Twice a year, usually at the end of each semester, the piano area holds piano juries.  Everyone who is a piano performance major or studies with the piano faculty member is required to play the juries.  The only exemptions are students who performed their degree recitals during the semester prior to the juries’ time, who are in their first semesters of studies at the UI, and students who are taking comprehensive examinations during the semester. The repertoire requirements for the juries are 7-8 minutes of memorized solo piano repertoire for freshmen, 8-9 minutes for sophomores, 10 minutes for juniors and seniors, 12 1/2 minutes for masters, and 15 minutes for DMA.  The program should consist of solo piano works of at least 2 contrasting style. The piano area faculty committee will decide on a grade for the jury.  This grade will count as 25% of the total semester grade.

 

The fall 2022 piano juries will take place  on Friday, December 9th, at 1:30pm-4:00pm.

 

Supervision of TA’s projects and 25: 7401 recitals

I will supervise all studio TAs projects and 25:7401 recitals accompanied by my students. I will be able to meet with you on Tuesdays at 1:30pm-2:30pm by request only.  

 

Repertoire List

            At the end of each semester, you will be asked to submit your repertoire list.  This list will consist of two main sections: assigned repertoire and learned repertoire.  This procedure will help you to keep a better track of your own achievements.  Having your repertoire list prepared each semester will also speed up your future application processes (schools, competitions, festivals, and jobs).

 

Practice

            Practice is the only way to become a good musician.  You must be very organized and schedule your practice time as you would schedule your classes.  Have a weekly practice schedule assigned, along with your class schedule.  You should practice every day.  Consistency is a key to success. Use your practice time wisely, setting up goals for each session.

 

Grading

            Your final grade will be influenced by the following factors:

1.         The quality of your work during the semester:

a.         Preparation for each individual lesson

b.         Amount of the repertoire learned

c.         Amount of the repertoire performed

d.         Prompt attendance

2.         Attendance and participation in the performance seminars.

3.         Quality of performance

                        a.         public recital

                        b          piano area juries

                        c.         studio performance seminars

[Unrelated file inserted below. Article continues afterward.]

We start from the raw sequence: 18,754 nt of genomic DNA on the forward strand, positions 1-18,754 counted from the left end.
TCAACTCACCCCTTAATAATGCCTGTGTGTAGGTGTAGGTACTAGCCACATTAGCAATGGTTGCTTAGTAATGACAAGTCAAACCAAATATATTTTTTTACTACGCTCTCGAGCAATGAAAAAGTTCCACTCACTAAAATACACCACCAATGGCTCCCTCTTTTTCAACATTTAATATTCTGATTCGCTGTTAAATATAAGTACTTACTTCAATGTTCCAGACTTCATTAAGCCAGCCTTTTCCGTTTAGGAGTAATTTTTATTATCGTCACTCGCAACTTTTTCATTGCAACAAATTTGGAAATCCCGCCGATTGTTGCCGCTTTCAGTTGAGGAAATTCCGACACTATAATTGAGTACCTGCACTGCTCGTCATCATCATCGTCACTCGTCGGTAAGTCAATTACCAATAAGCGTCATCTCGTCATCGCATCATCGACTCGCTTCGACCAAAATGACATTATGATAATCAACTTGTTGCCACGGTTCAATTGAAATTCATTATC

I will use Plus/Minus Grading System.

 

How to reach me

            If you have any questions, please don’t hesitate to contact me. The fastest way to reach me is by E-mail, unless I am traveling.  You may schedule an office hour appointment with me. To do so, please email your request for a meeting, and I will try to accommodate your request the best I can. You may also call or text me at 319-321-0238.

 

 

Rights and Responsibilities

All students in the College of the Liberal Arts have specific rights and responsibilities. You have the right to adjudication of any complaints you have about studio activities or instructor actions. Information on these procedures is available in the Schedule of Courses and on-line in the College's Student Academic Handbook (http://www.clas.uiowa.edu/students/academic_handbook/). You also have the right to expect a studio environment that enables you to learn, including modifications if you have a disability.   I would like to hear from anyone who has a disability which may require some modification of seating, performing, or other studio requirements so that appropriate arrangements may be made.

Accommodations for Disabilities
            A student seeking academic accommodations should first register with Student Disability Services and then meet with a SDS counselor who determines eligibility for services. A student approved for accommodations should meet privately with the course instructor to arrange particular accommodations. See www.uiowa.edu/~sds/

Complaint procedure

            (from CLAS Student Academic Handbook, http://www.clas.uiowa.edu/students/academic_handbook/ix.shtml#4

 

1.     Ordinarily, the student should attempt to resolve the matter with the instructor first. Students may talk first to someone other than the instructor (for instance, to the department's director of undergraduate studies, the departmental executive officer, or the University Ombudsperson) if they do not feel, for whatever reason, that they can directly approach the instructor.

2.     If the complaint is not resolved to the student's satisfaction, the student should go to the course supervisor (if the instructor is a teaching assistant), to the Associate Director for (Undergraduate/Graduate) Studies, or the departmental executive officer.

3.     If the matter remains unresolved, the student may submit a written complaint to the associate dean for academic programs. The associate dean will attempt to resolve the complaint and, if necessary, may convene a special committee to recommend appropriate action. In any event, the associate dean will respond to the student in writing regarding the disposition of the complaint.

University Ombudsperson

            Ombudspersons Office, located at C108 Seashore Hall (335-3608), provides conflict resolution services, as well as general information about University policies and procedures.  (http://www.uiowa.edu/~ooombuds/)

 

Respect for Diversity

            “The University of Iowa values diversity among students, faculty, and staff, and regards Equal Employment Opportunity and Affirmative Action as tools to achieve diversity. The University believes that a rich diversity of people and the many points of view they bring serve to enhance the quality of the educational experience at The University of Iowa.” (http://www.uiowa.edu/~our/opmanual/ii/08.htm#82)

 

Reacting Safely to Severe Weather
              If severe weather is indicated by the UI outdoor warning system, class members will seek shelter in the innermost part of the building, if possible at the lowest level, staying clear of windows and of free-standing expanses which might prove unstable. The class will resume after the severe weather has ended. See the Operations Manual section 16.14. i.

 

Understanding Sexual Harassment
               Sexual harassment subverts the mission of the University and threatens the well-being of students, faculty, and staff. See www.sexualharassment.uiowa.edu/